Solar technology from Down Under will soon be providing power in California, as the company behind the world’s first-ever floating solar plant just exported its technology to the U.S. CleanTechnica reports that Sydney-based Infratech Industries has sold its floating solar technology to the City of Holtville, an agricultural center in southeast California. The planned 1 megawatt system appealed to the people of Holtville due to its ability to save vital farmland space, while providing clean energy. Holtville’s system will include a total of 3576 solar panels floating on 276 rafts with 12 treatment pumps.
The technology behind Infratech’s solar system was developed by a team of 15 engineers and academics from the Nano Science and Technology Department at Australia’s Flinders University. The company installed its first-ever showcase project earlier this year in Jamestown, South Australia.
All components needed for the project will be made in Australia, a place Infratech CEO, Rajesh Nellore experience similar environmental conditions as those in the Holtville area. “Australia, like Holtville, is an arid area subject to harsh climates and drought,” he notes. “Floating solar and other sustainable initiatives can ensure farmers have access to renewable power and clean water without using valuable land. Holtville and Jamestown are proof points of what is possible when people look to sustainable infrastructure initiatives to power their communities.”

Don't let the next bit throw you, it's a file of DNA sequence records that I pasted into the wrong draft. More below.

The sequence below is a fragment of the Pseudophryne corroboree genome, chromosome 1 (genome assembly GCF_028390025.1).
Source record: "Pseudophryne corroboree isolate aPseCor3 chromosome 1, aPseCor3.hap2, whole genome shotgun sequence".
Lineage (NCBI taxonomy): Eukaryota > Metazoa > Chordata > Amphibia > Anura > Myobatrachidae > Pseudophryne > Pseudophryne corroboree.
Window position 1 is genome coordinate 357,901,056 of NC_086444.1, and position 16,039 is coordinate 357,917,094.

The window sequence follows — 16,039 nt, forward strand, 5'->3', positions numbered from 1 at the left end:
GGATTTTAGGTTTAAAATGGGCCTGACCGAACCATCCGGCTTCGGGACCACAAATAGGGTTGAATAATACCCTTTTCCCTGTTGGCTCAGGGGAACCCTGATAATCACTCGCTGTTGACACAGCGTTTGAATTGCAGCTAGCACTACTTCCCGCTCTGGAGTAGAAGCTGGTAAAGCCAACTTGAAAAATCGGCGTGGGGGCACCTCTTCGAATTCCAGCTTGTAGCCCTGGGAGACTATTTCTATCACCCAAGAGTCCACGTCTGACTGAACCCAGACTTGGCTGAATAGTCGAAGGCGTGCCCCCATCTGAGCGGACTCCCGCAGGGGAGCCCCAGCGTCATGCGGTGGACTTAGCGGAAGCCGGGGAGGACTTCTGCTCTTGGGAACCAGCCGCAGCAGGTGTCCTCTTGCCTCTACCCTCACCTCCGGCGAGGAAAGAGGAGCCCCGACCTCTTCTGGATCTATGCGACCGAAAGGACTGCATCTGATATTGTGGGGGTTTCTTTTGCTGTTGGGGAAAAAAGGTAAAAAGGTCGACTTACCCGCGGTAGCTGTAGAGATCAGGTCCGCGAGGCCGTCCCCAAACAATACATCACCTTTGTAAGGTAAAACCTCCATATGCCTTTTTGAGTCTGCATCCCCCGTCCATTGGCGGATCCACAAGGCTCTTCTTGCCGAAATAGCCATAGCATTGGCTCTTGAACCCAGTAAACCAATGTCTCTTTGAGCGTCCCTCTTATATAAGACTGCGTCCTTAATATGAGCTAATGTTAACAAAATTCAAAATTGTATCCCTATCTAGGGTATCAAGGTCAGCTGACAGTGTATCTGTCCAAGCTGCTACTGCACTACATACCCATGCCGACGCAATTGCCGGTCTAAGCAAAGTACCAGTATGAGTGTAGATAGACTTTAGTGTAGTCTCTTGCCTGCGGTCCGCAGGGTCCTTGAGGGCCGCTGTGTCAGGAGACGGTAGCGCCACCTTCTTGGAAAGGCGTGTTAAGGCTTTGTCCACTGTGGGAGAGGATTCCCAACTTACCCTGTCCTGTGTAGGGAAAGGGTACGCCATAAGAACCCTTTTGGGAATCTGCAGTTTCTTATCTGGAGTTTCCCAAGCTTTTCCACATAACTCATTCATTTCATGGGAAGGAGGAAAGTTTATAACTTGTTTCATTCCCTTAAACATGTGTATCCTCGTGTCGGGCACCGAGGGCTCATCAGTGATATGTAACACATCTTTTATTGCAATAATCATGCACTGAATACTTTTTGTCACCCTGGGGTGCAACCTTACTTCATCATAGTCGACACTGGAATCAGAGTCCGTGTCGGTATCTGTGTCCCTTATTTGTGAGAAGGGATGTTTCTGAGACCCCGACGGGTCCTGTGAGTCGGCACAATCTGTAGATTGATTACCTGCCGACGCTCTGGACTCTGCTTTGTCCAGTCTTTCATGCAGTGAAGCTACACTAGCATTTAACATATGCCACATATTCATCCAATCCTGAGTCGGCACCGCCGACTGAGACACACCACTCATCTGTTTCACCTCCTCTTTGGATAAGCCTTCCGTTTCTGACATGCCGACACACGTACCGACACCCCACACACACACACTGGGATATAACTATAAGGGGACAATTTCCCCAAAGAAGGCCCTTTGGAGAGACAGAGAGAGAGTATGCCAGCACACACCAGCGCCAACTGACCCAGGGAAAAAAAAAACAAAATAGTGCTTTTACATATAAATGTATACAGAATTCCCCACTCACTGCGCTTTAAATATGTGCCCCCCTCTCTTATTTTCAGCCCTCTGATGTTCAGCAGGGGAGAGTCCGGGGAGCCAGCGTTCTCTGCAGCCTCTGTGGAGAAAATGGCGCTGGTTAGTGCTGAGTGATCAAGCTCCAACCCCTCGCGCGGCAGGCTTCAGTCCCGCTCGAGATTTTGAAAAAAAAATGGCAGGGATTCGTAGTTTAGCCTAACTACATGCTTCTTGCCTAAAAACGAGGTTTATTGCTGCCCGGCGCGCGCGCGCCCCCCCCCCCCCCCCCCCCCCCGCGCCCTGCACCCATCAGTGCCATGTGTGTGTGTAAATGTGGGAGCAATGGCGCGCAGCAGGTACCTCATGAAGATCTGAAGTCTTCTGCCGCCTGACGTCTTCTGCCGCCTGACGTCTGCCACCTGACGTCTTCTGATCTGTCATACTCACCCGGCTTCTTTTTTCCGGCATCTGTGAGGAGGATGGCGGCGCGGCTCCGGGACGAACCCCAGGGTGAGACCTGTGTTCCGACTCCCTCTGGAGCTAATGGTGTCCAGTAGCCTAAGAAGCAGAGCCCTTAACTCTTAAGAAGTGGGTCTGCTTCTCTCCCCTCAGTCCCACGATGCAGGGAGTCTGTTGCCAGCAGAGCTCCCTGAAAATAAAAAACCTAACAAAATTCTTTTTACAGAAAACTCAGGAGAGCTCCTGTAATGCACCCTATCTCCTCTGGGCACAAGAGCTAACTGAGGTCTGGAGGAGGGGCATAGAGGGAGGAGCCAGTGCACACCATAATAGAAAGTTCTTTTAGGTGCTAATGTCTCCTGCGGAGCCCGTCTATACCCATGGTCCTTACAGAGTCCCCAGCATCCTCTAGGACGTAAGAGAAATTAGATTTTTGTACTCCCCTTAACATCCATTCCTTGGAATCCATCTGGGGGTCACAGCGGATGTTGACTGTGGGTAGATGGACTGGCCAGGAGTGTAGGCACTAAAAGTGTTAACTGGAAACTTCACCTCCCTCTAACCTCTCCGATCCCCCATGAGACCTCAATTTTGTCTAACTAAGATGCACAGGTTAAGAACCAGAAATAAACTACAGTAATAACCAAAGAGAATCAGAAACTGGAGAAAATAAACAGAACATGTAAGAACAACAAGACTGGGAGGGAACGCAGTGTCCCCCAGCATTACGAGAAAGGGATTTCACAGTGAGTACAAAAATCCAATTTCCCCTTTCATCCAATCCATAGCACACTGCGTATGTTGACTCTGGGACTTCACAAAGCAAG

In Holtville, the system will be installed in the city’s new water treatment facility, where predictions show it will produce 20 percent more power than a similar land-based system. Along with power production, the system will also reduce water evaporation and improve water quality by reducing the need for chemical treatment use – through simply shading the surface of the water.
Holtville Mayor James Predmore says adopting the system is a step in the right direction. “Installing Infratech’s floating solar system is the right move for Holtville, and further proves our progressive approach to infrastructure and the environment,” Predmore said. “This move puts us ahead of the rest of the US.”